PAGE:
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The reemergence of glanders as a zoonotic and occupational infection in Iran and neighboring countries

Kianfar, Niloofara; Ghasemian, Abdolmajidb; Al-Marzoqi, Ali Husseinc; Eslami, Majidd; Vardanjani, Hossein Rajabie; Mirforughi, Seyede Amenef; Vardanjani, Hassan Rajabif

Reviews in Medical Microbiology: July 2019 - Volume 30 - Issue 3 - p 191–196
doi: 10.1097/MRM.0000000000000165

Glanders is a zoonotic infection, and because of recent outbreaks among Equidae family, the possibility of its reemergence among human populations is a crisis. The causative agent is Burkholderia mallei, a Gram-negative, aerobic and highly contagious bacterium causing severe impacts with low infectious dose transmitted via direct contact to respiratory secretions, skin exudates of animals and fomite. Despite high mortality rate, no proper vaccination has been developed to hinder the infection spread. The disease is more prevalent in Australia and Southeast Asia, but has been eradicated in developed countries. Glanders’ clinical signs include pulmonary and disseminated infection depending upon type of infection. Recent reports and outbreaks from Iran and neighboring countries among horses in 2011 and 2017 (Pakistan, Afghanistan and Kuwait), mules in 2008, 2011 and 2017 (Pakistan and Turkey), donkeys and horses in 2011–2015 (Pakistan) and tiger and camels in 2011 (Iran and Bahrain) is a concern. Animal importation or exportation; particularly by healthy carriers is a key route of B. mallei spread. Thus, infection control strategies, accurate and screening before animals’ import, prevention of animal contacts and development of prompt diagnostic approaches and proper therapeutic strategies are essential. Different forms of glanders have emerged or re-emerged in various animals. The factors leading to the re-emergence of the infection mostly include no specific symptoms and anti-B. mallei antibodies, lack of early diagnosis and vaccination strategies, housing conditions, contact with infected and carrier animals and low infectious dose. Sporadic and endemic remote cases have remained in Asia and Middle Eastern countries. Control strategies should focus on surveillance; identify healthy carriers, quarantine and elimination of all infected animals.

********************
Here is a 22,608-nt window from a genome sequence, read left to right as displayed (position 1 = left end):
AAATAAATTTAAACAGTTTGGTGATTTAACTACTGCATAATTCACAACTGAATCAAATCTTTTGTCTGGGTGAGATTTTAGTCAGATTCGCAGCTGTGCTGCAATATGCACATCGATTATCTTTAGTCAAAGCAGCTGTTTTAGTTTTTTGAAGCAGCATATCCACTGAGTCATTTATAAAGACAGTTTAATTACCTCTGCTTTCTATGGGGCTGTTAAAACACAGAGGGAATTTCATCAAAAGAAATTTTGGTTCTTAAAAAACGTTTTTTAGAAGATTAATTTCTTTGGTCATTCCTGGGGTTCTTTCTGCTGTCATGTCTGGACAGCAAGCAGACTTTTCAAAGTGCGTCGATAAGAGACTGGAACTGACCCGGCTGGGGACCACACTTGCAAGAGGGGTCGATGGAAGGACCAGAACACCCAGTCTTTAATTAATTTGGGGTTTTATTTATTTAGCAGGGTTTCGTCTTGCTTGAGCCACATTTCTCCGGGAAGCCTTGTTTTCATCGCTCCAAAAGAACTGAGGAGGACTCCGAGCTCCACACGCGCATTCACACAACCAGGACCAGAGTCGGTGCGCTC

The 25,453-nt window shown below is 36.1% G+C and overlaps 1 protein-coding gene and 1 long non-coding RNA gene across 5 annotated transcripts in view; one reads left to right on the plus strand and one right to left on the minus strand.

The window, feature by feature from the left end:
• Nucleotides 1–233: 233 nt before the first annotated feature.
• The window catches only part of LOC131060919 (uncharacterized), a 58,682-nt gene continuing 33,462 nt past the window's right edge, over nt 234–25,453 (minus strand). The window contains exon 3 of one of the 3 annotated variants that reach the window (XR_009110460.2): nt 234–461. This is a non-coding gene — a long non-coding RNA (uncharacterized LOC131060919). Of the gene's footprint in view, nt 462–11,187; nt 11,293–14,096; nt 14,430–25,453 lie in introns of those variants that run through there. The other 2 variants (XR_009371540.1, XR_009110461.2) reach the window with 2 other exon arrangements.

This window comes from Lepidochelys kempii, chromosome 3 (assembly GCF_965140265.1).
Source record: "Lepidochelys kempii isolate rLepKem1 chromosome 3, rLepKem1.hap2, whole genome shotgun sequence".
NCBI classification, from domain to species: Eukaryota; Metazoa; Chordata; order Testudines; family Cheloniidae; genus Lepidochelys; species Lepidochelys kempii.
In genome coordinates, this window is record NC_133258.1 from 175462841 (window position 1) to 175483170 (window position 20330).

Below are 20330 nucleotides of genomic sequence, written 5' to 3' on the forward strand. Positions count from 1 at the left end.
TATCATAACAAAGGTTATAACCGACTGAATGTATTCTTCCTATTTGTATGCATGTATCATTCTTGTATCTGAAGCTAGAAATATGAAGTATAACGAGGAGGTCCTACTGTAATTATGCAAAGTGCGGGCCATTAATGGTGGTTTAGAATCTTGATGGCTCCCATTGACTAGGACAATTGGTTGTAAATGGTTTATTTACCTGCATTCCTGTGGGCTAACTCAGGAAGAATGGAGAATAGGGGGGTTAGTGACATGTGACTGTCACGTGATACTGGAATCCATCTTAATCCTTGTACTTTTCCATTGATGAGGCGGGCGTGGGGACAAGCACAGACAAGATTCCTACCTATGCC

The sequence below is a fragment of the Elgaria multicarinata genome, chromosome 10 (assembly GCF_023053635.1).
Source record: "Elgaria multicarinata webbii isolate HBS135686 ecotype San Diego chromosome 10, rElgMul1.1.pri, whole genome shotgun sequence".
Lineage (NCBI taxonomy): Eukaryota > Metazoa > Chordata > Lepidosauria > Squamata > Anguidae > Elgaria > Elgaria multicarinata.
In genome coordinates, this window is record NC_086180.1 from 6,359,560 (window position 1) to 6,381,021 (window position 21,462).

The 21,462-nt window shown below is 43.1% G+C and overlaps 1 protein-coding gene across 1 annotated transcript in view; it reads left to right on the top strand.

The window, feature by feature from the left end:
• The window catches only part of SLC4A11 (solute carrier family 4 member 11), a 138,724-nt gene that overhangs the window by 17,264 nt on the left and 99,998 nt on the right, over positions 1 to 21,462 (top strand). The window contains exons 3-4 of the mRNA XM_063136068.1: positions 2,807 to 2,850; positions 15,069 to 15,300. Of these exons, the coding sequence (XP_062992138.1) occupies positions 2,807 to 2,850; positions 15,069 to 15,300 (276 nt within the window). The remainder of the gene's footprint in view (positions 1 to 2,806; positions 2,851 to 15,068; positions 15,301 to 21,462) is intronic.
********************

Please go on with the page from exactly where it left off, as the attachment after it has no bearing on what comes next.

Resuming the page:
aIslamic Azad University, Tehran Research Branch, Kurdistan

bDepartment of Biology, Central Tehran Branch, Islamic Azad University, Tehran, Iran

cDepartment of Biology, College of Science for women, Babylon University, Iraq

dDepartment of Bacteriology and Virology, Semnan University of Medical Sciences, Semnan

eDepartment of Pharmacology, School of Pharmacy, Ahvaz Jundishapur University of Medical Sciences, Ahvaz

fResearcher of Shahrekord University of Medical Sciences, Shahrekord, Iran.

Correspondence to Hassan Rajabi Vardanjani, Researcher of Shahrekord University of Medical Sciences, Shahrekord, Iran. Tel: +38 33330061; e-mail:

Received 18 May, 2018

Revised 13 December, 2018

Accepted 13 December, 2018

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